Remember the movie Minority Report starring Tom Cruise? The premise of that movie was that in the future a special police task force (the “pre-crime division”) could identify wrongdoers who would go on to commit crimes and charge them before those unlawful acts actually occurred. A similar science fiction plot recently made its way to the Michigan Supreme Court except it involved Michigan’s Whistleblowers’ Protection Act (WPA) and whether employees are protected if the employee reports future unlawful activity by an employer.
The Michigan Supreme Court was not interesting in expanding the WPA to cover future conduct. In other words, the Court concluded that an employee cannot bring a claim under Michigan’s WPA if the employee is only reporting or going to report future, planned or anticipated unlawful conduct by the employer.
In the case, Pace v. Edel-Harrelson (2-1-2016), the plaintiff worked for a nonprofit entity that provided services to survivors of domestic violence and the homeless. The plaintiff claimed that she was wrongfully terminated in violation of the WPA. Plaintiff alleged that her manager represented that she intended to use grant money to purchase a stove for the manager’s daughter. Plaintiff further alleged that the manager suggested that Plaintiff should cover up the unauthorized purchase by documenting it in the name of a client. After Plaintiff had reported her manager’s plan to the executive director, Plaintiff was terminated and she filed a whistleblower lawsuit.
Michigan’s Whistleblowers’ Protection Act
Michigan’s WPA restricts employers from discharging, threatening or otherwise discriminating against an employee who “reports or is about to report” to a public body, “verbally or in writing, a violation or a suspected violation of a law or regulation or rule.”
But the Michigan Supreme Court concluded what the WPA does not cover is reporting future misconduct. In other words, an employee must, at least, have a belief that the violation of law has occurred or is ongoing Having a good faith and reasonable belief that a violation of the law will take place in the future or is being actively planned is not enough.
Because plaintiff reported [her manager’s] announced intention to buy a stove with unauthorized grant funds, which constituted an expression of an intent to act in the future, not an accomplished or ongoing act, plaintiff has not established conduct that qualifies as ‘a violation or a suspected violation of a law’ under [Michigan’s WPA]. Consequently, plaintiff did not engage in ‘protected activity’ under the WPA as a matter of law.
Accordingly, the Michigan Supreme Court reversed the decision of the Court of Appeals, which had found in favor of the plaintiff.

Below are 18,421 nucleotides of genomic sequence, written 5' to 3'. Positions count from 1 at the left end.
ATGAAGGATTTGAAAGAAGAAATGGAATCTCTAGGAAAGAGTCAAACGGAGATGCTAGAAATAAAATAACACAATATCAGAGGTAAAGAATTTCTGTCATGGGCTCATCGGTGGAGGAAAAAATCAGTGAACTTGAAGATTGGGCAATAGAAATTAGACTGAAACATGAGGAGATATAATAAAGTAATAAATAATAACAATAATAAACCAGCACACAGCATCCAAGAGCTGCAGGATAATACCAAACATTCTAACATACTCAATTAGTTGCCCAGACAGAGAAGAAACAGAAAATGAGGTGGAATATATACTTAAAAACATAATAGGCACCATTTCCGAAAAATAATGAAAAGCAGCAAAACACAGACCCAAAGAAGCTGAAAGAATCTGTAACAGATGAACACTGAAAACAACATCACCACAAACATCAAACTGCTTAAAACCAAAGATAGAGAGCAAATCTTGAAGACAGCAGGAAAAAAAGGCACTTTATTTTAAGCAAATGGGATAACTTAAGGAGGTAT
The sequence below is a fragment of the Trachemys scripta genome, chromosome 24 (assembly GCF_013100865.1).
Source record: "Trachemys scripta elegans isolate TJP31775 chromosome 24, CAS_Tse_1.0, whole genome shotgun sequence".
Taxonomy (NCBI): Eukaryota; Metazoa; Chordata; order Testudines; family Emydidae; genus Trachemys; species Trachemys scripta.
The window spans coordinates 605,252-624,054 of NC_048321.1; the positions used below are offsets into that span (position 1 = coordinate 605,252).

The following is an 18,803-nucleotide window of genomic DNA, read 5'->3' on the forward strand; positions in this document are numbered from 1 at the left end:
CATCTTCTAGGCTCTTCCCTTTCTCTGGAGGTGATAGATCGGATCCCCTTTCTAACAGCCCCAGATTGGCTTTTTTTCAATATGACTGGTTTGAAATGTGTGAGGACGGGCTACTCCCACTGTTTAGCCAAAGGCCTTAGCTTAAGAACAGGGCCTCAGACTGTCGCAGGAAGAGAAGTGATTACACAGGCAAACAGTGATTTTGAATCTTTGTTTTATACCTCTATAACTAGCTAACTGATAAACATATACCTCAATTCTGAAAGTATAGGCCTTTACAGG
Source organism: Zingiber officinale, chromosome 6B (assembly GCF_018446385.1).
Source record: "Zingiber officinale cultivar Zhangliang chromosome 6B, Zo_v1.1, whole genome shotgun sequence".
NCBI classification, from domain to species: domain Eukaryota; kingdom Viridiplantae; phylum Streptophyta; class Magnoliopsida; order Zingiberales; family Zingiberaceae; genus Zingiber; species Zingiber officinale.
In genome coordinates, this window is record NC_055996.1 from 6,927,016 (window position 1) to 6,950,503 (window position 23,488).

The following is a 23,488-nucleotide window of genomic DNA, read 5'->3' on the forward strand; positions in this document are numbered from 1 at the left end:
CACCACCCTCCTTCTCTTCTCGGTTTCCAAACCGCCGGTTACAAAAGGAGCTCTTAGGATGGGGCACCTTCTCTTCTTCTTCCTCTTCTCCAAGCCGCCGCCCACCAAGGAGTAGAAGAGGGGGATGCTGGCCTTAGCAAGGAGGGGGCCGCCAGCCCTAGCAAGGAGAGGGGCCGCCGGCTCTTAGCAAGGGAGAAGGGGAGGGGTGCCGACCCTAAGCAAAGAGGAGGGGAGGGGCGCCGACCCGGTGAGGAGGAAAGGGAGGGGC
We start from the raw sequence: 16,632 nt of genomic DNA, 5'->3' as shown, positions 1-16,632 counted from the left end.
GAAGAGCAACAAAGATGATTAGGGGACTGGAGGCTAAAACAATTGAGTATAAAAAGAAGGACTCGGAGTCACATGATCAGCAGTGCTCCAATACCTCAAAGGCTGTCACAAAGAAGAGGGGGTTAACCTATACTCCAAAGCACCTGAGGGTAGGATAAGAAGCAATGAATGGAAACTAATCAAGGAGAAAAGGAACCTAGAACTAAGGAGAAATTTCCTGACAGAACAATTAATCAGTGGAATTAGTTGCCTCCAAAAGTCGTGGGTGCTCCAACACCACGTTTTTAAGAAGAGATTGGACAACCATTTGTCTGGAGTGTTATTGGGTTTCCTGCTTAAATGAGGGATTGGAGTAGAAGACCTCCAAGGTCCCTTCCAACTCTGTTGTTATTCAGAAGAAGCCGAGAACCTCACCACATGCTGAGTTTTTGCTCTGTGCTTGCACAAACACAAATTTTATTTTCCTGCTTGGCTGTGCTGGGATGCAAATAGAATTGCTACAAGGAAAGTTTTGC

Take Away for Employers
This is a decision where I think the right result was reached by the Court, but it is a result that you do not necessarily have to like. Take for instance the disastrous decisions leading up the deplorable situation involving Flint and its water. Under the reasoning of the Court, an employee who may have believed that environmental laws or regulations
Under the reasoning of the Court, an employee who may have believed that environmental laws or regulations would be violated by improperly using the Flint River for the city’s water supply would not have been protected under the WPA until the violation actually occurred. Such a result is despicable public policy, but it is consistent with the Court’s reading of the plain language of the Michigan’s WPA. And to change that language is a meaningful job for the Michigan legislature, which means it is a likely a job that is not going to get done.
Michigan’s Whistleblower Protection Act remains one of the more complicated and nuanced statutes that employers and employees face. And while the case discussed above is obviously a favorable decision for employers, it is not a silver bullet against whistleblower lawsuits. Instead, it is important for companies to respond carefully to employee complaints before taking an adverse employment action. This is because it may not be entirely clear if an initial report concerns a suspected future violation or a suspected existing violation. This fine line may be the difference between having a subsequent lawsuit dismissed or spending money and resources in on-going litigation.
For more information about complying with Michigan’s Whistleblowers’ Protection Act, contact employment attorney Jason Shinn. He routinely works with employers to lead workplace investigations and in offering pre-termination assessments focused on avoiding later claims that a termination was discriminatory or unlawful. These assessments have proven an invaluable tool for avoiding costly employment discrimination litigation and liability.